6 of the Best Places to Explore Nature in Arizona

Nature always wears the colors of the spirit.

My favorite trips are the ones stumbled upon. It’s a common occurrence in my household to pick up and leave on a day of leisure. I would rather sit in my car all day not knowing where I will end up than to sit in my house watching Nexflix. Direction never matters but, in the summer it feels liberating to get away from the heat. Higher elevation subdues the brutal sun – on my last trip it was upward of 105F at home but Flagstaff was a beautiful, balmy 75F. The road is unpredictable but, it makes each trip you take memorable. On such an occasion, a trip up the Beeline Highway landed my family unit in Winslow – in a windstorm- with thunderheads looming in the distance. On the plus side I got to stand on ‘a corner in Winslow, Arizona’ and I happened to be in a flatbed Ford. The destination is not the most important part of the trip – it’s how you get there. That’s all I will touch on with philosophy. The best part about central Arizona is you only need one or two hours to get anywhere if you live in the Phoenix/Scottsdale. Below I have compiled my favorite escapes that you can make a day or a weekend out of.

  1. Cave Creek, Arizona

Steel-cowboy-wild-west-artist-paradise? Nailed it: Cave Creek is calling your name, located off of the Carefree Highway. Don’t get me wrong the town itself is a tourist trap – but a worthy one. There are art galleries to your hearts desire; Good food, eccentric locals and if you are into football Cave Creek hosts a Bear’s, Steeler’s, Packer’s, and Viking’s bar. Let me tell you this place is WILD.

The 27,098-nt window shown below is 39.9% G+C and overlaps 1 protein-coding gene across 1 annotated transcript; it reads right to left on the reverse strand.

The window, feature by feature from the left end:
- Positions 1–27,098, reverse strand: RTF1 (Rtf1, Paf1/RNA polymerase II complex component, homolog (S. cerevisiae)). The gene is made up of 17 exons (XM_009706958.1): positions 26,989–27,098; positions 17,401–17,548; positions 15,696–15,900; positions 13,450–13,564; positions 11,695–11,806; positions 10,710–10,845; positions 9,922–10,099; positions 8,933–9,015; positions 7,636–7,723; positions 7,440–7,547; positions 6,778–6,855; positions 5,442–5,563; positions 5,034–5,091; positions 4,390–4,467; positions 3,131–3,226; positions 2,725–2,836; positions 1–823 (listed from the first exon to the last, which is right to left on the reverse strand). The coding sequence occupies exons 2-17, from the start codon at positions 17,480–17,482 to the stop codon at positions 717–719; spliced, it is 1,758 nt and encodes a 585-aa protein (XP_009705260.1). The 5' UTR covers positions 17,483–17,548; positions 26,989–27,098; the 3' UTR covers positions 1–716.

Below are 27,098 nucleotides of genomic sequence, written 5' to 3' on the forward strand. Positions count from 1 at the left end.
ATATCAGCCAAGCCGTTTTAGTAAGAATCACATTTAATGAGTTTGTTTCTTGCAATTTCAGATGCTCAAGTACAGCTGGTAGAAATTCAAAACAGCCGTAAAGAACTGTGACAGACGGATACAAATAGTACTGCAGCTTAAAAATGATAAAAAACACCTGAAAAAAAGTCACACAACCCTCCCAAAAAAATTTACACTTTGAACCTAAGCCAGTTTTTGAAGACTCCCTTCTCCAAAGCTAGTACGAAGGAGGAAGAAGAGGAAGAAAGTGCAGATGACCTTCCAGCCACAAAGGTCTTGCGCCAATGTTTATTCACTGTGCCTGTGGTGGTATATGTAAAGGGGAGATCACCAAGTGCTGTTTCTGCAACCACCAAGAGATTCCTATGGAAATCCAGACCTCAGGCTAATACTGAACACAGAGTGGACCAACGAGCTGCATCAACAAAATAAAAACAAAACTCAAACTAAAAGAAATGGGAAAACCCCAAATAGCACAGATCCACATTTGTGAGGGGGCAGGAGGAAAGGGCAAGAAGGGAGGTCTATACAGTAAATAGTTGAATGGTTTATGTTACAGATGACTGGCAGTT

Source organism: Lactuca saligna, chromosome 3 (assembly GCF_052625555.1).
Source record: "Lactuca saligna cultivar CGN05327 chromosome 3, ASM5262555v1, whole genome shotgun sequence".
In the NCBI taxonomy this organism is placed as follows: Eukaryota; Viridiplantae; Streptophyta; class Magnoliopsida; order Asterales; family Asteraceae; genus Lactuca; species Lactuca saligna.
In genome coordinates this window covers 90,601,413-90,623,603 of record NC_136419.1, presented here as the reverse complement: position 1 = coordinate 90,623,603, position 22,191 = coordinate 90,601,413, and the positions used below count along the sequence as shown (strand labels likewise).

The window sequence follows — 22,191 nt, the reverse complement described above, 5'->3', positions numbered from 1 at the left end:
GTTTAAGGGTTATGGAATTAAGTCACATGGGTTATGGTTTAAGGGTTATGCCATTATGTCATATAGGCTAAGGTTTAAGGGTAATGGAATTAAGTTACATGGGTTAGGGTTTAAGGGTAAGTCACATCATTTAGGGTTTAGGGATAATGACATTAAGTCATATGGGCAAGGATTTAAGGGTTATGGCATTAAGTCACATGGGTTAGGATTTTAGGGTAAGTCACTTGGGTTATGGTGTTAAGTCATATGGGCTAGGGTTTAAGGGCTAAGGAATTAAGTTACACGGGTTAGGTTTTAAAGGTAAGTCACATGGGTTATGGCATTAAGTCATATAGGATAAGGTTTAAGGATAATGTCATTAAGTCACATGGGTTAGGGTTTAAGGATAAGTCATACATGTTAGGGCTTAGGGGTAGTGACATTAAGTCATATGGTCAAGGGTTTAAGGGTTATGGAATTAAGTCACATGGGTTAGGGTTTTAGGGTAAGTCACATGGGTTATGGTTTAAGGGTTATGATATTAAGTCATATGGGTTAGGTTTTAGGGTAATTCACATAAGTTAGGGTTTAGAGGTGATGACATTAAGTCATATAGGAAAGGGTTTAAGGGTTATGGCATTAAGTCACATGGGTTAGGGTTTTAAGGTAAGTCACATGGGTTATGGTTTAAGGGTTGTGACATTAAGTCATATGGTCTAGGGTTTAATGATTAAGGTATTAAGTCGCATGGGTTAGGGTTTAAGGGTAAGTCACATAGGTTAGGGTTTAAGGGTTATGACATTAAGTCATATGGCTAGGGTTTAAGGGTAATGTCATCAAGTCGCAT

I frequent Cave Creek because of the fantastic hiking at Spur Cross Conservation Area which is about five miles north of Cave Creek. There are hiking options for all levels of ambition.

Looking for an easy stroll? Follow the Dragonfly/Jewel of the Creek trail. On this trail you will see the creek oasis where there are tall seemingly out of place oak trees. The area is cool and mostly shaded. Keep your eyes out for prehistoric rock art – petroglyphs – the whereabouts are not noted so it is up to you to keep your eyes peeled.

Want to break a sweat? Take the Metate or Tortuga trail. The Metate trail has an AMAZING collection of saguaro cactus and examples of metate grindstones which were used to prepare grains by the Native people who occupied the area.

Feeling Ambitious? If you have an entire day to spend (roughly 4-5 hours) and it isn’t too hot consider taking the Elephant Mountain trekk. It is an extremely tough hike that touches the boarder into Tonto National Park but summits at the prehistoric Hohokam fortress. Be sure to bring adequate water. I’m not kidding – it is up hill both ways 🙂

Spur Cross Travel Scout Kate MarraSpur Cross Travel Scout Kate Marra

Arizona Travel Scout Kate Marra

2. Flagstaff, Arizona